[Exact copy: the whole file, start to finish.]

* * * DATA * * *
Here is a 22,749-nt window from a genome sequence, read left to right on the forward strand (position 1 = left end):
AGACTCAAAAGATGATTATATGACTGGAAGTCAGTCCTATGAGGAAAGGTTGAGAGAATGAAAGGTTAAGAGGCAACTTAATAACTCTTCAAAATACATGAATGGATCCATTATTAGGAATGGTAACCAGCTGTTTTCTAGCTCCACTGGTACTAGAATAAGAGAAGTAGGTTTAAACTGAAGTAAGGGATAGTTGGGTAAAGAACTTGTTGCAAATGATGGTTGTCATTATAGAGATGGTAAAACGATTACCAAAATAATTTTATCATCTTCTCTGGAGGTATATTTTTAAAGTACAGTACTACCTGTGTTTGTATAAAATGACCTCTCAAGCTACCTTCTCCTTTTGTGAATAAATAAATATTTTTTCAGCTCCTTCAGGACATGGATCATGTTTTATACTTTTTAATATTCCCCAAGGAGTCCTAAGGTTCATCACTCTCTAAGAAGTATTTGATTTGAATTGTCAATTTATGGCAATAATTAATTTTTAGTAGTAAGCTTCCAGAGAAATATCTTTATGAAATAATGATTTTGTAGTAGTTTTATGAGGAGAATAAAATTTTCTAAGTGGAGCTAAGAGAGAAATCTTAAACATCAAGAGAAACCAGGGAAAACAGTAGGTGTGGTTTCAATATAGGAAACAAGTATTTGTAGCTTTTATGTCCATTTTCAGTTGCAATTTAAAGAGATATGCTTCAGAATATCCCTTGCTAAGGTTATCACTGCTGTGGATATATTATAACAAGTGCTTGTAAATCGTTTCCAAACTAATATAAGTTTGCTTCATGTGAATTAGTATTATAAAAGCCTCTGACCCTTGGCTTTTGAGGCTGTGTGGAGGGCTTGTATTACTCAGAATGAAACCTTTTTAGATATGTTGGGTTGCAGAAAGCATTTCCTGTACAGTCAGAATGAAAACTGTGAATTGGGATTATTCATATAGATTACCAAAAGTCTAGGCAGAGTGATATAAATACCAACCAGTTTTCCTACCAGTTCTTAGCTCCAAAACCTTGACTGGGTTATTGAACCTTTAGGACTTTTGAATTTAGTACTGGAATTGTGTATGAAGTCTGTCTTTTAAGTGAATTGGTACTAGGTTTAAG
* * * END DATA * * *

Here is a 22,749-nt window from a genome sequence, read left to right on the forward strand (position 1 = left end):
AGACTCAAAAGATGATTATATGACTGGAAGTCAGTCCTATGAGGAAAGGTTGAGAGAATGAAAGGTTAAGAGGCAACTTAATAACTCTTCAAAATACATGAATGGATCCATTATTAGGAATGGTAACCAGCTGTTTTCTAGCTCCACTGGTACTAGAATAAGAGAAGTAGGTTTAAACTGAAGTAAGGGATAGTTGGGTAAAGAACTTGTTGCAAATGATGGTTGTCATTATAGAGATGGTAAAACGATTACCAAAATAATTTTATCATCTTCTCTGGAGGTATATTTTTAAAGTACAGTACTACCTGTGTTTGTATAAAATGACCTCTCAAGCTACCTTCTCCTTTTGTGAATAAATAAATATTTTTTCAGCTCCTTCAGGACATGGATCATGTTTTATACTTTTTAATATTCCCCAAGGAGTCCTAAGGTTCATCACTCTCTAAGAAGTATTTGATTTGAATTGTCAATTTATGGCAATAATTAATTTTTAGTAGTAAGCTTCCAGAGAAATATCTTTATGAAATAATGATTTTGTAGTAGTTTTATGAGGAGAATAAAATTTTCTAAGTGGAGCTAAGAGAGAAATCTTAAACATCAAGAGAAACCAGGGAAAACAGTAGGTGTGGTTTCAATATAGGAAACAAGTATTTGTAGCTTTTATGTCCATTTTCAGTTGCAATTTAAAGAGATATGCTTCAGAATATCCCTTGCTAAGGTTATCACTGCTGTGGATATATTATAACAAGTGCTTGTAAATCGTTTCCAAACTAATATAAGTTTGCTTCATGTGAATTAGTATTATAAAAGCCTCTGACCCTTGGCTTTTGAGGCTGTGTGGAGGGCTTGTATTACTCAGAATGAAACCTTTTTAGATATGTTGGGTTGCAGAAAGCATTTCCTGTACAGTCAGAATGAAAACTGTGAATTGGGATTATTCATATAGATTACCAAAAGTCTAGGCAGAGTGATATAAATACCAACCAGTTTTCCTACCAGTTCTTAGCTCCAAAACCTTGACTGGGTTATTGAACCTTTAGGACTTTTGAATTTAGTACTGGAATTGTGTATGAAGTCTGTCTTTTAAGTGAATTGGTACTAGGTTTAAG